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Articles

Inducement liability requires a direct infringer

June 2, 2014

Articles

Inducement liability requires a direct infringer

June 2, 2014

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The Supreme Court reverses the Fed. Cir.’s holding that a defendant that carried out some steps of a method patent, and encouraged customers to carry out remaining steps, could be liable for inducement though neither the defendant nor the customers were liable as direct infringers.

Limelight Networks, Inc. v. Akamai Technologies, Inc., 572 U.S. ___ (June 2, 2014) (ALITO for the Court, all Justices joining) (CAFC: en banc, per curiam) (D. Mass.: Zobel) (5 of 5 stars)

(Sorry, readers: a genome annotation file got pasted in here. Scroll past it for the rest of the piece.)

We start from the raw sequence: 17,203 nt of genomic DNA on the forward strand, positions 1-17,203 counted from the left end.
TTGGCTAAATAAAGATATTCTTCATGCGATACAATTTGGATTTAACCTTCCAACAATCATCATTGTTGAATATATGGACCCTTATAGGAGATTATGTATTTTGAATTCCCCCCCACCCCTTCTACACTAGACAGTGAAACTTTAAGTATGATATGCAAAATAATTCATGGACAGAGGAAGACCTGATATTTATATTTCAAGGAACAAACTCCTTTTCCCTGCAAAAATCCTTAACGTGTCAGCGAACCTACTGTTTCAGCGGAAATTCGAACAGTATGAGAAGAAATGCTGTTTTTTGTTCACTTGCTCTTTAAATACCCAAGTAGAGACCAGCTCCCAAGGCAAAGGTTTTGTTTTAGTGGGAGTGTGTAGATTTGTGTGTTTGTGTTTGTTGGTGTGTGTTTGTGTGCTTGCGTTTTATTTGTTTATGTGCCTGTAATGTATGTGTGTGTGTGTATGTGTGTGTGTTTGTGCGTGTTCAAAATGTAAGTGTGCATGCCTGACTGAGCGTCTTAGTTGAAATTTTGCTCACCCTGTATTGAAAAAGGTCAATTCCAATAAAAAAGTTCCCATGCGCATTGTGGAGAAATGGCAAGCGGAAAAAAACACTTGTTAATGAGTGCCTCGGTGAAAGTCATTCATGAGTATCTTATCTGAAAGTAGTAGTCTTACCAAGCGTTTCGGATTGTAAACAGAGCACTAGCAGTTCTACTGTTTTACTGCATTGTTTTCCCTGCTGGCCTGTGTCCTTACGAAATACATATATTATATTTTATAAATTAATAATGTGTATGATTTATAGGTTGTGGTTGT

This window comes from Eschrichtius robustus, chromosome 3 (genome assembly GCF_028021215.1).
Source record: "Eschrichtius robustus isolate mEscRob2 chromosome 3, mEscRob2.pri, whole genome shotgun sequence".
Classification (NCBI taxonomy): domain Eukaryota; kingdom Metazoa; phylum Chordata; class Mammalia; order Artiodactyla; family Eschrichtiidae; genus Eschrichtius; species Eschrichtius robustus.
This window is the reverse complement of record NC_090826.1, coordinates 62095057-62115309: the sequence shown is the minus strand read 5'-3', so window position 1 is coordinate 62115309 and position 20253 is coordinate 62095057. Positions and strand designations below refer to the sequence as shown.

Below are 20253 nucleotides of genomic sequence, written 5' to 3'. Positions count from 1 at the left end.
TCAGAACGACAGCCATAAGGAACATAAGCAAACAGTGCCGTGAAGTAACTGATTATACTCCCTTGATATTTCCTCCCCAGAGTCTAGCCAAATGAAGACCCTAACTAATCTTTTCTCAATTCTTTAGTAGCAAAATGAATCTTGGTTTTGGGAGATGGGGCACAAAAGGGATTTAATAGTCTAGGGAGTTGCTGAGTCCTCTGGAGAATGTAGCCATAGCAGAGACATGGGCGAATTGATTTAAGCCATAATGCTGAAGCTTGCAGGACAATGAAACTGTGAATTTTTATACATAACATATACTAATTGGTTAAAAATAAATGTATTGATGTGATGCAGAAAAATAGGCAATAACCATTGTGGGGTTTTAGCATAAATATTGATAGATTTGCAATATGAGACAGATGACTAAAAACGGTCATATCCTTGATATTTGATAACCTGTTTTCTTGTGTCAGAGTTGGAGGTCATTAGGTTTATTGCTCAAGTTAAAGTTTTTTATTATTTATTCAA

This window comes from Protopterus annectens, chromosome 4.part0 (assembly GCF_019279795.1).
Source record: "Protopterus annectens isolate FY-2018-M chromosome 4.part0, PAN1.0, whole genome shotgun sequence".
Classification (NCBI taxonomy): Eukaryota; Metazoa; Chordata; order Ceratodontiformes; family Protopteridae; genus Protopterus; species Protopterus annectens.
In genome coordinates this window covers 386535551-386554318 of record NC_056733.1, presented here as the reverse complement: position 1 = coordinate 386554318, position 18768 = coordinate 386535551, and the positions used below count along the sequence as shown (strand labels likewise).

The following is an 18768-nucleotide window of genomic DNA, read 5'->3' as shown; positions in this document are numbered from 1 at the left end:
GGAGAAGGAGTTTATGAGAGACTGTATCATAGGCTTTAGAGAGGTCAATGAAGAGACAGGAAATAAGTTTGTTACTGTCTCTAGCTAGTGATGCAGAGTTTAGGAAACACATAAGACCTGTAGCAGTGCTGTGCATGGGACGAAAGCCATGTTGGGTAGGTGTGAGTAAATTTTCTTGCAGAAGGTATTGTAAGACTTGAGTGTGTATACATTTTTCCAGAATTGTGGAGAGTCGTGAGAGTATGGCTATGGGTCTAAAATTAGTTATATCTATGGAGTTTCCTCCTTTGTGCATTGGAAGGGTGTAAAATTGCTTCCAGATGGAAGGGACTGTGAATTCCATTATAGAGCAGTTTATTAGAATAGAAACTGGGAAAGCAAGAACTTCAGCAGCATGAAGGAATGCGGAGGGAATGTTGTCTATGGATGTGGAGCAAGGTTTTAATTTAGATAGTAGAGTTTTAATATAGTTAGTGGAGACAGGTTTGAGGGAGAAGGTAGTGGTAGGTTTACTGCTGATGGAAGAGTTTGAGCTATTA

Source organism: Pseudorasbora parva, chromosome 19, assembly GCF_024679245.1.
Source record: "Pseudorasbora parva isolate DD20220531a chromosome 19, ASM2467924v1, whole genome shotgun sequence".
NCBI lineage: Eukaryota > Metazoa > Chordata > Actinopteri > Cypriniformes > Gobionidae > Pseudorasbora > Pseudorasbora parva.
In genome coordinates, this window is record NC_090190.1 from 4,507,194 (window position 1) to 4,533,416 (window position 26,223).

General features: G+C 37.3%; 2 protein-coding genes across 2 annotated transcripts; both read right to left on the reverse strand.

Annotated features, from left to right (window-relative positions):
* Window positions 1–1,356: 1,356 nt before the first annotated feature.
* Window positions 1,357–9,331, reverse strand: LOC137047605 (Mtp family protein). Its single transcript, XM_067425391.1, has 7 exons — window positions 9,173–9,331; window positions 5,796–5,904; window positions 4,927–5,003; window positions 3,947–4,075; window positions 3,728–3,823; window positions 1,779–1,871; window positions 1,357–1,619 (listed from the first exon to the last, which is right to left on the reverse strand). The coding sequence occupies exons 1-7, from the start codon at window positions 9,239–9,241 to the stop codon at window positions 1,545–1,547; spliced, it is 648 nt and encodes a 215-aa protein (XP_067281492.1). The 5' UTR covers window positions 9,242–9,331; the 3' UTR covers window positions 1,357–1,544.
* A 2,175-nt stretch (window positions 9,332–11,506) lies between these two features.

The Fed. Cir. erred when it reasoned that, though no person had violated the provisions of § 271(a), a “direct infringement” sufficient to serve as predicate for inducement liability could nevertheless be held to have occurred.  Section 271(b) does not create liability for inducing conduct that does not constitute direct infringement.  Under Deepsouth Packing, noninfringing conduct—though infringing if committed in altered circumstances—cannot form the basis for contributory infringement.  The same rule applies for inducement. —Read More

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